A Porter Airlines subsidiary has reached a first agreement with refuellers and customer service employees, ending a more than five-month strike.
A tentative deal was approved Monday evening by 85 per cent of the 22 members of the Canadian Office and Professional Employees union (COPE).
Union Local 343 and Porter FBO Ltd. also agreed to withdraw all litigation between them.
Mary Stalteri, union staff representative, said the deal contained a series of monetary and non-monetary gains, including lump sum payments, scheduling changes and grandfathering clauses for employees. Wages will also be reopened for discussion next year.
“There were lots of improvements in different areas,” she said, declining to indicate the annual wage increase.
“When you add it all up it’s good for both parties and the members were pleased as you can tell from the ratification process.”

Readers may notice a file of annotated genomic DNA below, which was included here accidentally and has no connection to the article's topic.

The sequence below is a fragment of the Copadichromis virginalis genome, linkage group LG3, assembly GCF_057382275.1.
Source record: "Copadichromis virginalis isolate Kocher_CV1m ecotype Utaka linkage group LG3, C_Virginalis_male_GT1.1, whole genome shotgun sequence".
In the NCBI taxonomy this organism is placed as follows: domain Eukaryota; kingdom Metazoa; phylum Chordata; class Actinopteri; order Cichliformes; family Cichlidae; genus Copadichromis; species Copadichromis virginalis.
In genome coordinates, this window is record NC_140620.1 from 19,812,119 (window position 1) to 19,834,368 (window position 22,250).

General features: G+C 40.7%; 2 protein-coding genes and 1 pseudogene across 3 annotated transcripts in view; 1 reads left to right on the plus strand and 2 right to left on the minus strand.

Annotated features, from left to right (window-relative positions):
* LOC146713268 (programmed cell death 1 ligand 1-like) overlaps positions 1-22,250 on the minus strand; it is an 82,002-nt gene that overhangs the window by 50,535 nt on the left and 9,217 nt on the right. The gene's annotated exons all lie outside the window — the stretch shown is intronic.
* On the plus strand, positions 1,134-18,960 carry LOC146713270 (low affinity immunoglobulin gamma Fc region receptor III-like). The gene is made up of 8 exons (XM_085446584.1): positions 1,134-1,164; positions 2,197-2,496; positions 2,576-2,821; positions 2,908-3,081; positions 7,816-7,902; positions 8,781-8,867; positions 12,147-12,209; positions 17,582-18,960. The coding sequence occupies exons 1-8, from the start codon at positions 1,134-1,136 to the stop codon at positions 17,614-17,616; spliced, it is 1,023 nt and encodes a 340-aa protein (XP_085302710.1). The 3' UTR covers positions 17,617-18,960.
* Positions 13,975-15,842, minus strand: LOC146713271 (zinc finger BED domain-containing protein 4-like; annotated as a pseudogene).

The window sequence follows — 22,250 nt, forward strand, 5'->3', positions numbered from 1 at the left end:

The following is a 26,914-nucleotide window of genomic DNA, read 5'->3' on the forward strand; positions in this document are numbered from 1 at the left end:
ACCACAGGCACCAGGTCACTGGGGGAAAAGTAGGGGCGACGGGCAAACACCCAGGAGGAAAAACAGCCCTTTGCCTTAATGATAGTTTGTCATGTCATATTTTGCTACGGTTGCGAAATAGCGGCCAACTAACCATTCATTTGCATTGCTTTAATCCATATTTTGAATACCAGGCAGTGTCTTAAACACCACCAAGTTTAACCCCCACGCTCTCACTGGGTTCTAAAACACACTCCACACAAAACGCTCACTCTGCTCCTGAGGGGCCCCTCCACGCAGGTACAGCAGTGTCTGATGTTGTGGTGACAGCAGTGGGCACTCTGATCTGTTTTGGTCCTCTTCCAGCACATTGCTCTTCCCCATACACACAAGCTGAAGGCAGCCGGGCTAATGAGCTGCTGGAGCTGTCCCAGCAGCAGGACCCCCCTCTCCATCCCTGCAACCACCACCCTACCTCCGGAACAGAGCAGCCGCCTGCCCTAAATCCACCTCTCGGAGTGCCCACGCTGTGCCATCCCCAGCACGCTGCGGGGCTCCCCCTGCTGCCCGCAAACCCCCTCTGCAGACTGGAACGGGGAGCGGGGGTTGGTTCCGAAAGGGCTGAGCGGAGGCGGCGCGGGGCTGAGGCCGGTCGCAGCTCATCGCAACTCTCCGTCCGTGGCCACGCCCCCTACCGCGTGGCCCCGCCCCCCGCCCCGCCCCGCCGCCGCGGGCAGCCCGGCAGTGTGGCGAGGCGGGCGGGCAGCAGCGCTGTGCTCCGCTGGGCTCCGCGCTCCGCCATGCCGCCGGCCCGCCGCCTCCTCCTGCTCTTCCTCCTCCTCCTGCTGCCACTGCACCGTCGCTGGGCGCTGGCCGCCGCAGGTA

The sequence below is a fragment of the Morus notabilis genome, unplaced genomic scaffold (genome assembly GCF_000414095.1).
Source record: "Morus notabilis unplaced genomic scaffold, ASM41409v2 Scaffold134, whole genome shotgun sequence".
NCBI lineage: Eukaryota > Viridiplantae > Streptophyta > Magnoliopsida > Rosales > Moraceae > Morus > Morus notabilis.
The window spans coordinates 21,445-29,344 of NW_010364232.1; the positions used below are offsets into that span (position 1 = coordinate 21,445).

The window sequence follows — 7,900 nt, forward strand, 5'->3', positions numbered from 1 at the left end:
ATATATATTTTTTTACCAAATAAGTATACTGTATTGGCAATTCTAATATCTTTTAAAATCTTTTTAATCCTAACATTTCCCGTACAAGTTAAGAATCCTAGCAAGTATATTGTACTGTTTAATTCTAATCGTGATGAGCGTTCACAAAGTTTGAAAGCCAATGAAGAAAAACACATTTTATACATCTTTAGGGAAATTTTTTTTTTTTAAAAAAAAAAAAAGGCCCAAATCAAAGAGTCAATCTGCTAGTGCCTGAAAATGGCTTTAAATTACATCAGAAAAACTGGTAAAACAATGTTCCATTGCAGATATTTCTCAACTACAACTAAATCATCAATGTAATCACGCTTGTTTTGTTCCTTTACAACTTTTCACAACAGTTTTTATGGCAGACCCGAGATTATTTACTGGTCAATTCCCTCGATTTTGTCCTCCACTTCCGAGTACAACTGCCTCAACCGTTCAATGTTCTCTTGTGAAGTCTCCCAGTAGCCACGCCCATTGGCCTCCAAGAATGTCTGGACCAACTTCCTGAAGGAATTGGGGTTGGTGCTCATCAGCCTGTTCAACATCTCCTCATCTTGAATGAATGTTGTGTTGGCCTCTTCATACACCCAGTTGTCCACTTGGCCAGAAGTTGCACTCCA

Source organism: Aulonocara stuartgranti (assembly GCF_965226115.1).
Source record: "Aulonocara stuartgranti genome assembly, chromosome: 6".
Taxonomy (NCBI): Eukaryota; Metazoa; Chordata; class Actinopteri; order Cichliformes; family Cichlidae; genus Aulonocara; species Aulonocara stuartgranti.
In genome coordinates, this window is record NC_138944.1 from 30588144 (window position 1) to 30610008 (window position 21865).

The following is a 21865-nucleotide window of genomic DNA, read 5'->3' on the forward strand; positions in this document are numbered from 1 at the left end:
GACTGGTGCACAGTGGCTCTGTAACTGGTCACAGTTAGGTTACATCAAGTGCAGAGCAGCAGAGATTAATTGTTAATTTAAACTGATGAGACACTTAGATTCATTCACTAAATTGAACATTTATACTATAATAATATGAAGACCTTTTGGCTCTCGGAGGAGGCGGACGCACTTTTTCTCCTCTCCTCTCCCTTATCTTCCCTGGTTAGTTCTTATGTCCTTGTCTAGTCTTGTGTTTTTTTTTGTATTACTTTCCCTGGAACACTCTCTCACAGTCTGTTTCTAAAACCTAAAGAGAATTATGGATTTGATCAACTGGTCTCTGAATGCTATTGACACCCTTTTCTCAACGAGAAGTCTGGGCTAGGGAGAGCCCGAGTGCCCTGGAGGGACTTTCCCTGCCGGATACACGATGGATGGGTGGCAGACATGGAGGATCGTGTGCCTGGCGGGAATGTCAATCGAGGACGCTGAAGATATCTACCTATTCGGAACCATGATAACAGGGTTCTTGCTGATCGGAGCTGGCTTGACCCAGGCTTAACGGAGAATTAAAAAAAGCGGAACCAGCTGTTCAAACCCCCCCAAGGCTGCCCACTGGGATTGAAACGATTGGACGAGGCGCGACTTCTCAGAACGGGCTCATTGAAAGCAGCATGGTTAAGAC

Stalteri said the negotiations and strike were learning processes for everyone.
“First contracts are hard and I think everybody learned from this particular experience. The gains that they made, I think they felt it was worth it.”
Porter spokesman Brad Cicero wouldn’t provide contract details but said the agreement was in line with another contract settled earlier this year without a strike for 44 Porter cleaners and facilities team members represented by another union.
The airline said it maintained operations throughout the strike with no disruption to flights.
Porter FBO Limited is a subsidiary of Porter Aviation Holdings Inc., which operates the airline. It provides fuel services for aircraft at Billy Bishop Toronto City Airport and other services for private pilots and aviation businesses.
Porter Airlines filed a lawsuit in April seeking $3 million for general and special damages for defamation and $1 million in punitive, aggravated and exemplary damages over comments made by the union on Twitter.
The union called the lawsuit an abuse of process designed to silence members from protesting the way the airline treats its employees.
Porter flies to about a dozen cities in Eastern Canada and the United States and carried 2.45 million passengers last year.
The airline is seeking permission to fly jets out its main base on Toronto’s waterfront after placing a conditional order for 12 Bombardier CS100 aircraft, with options for 18 more.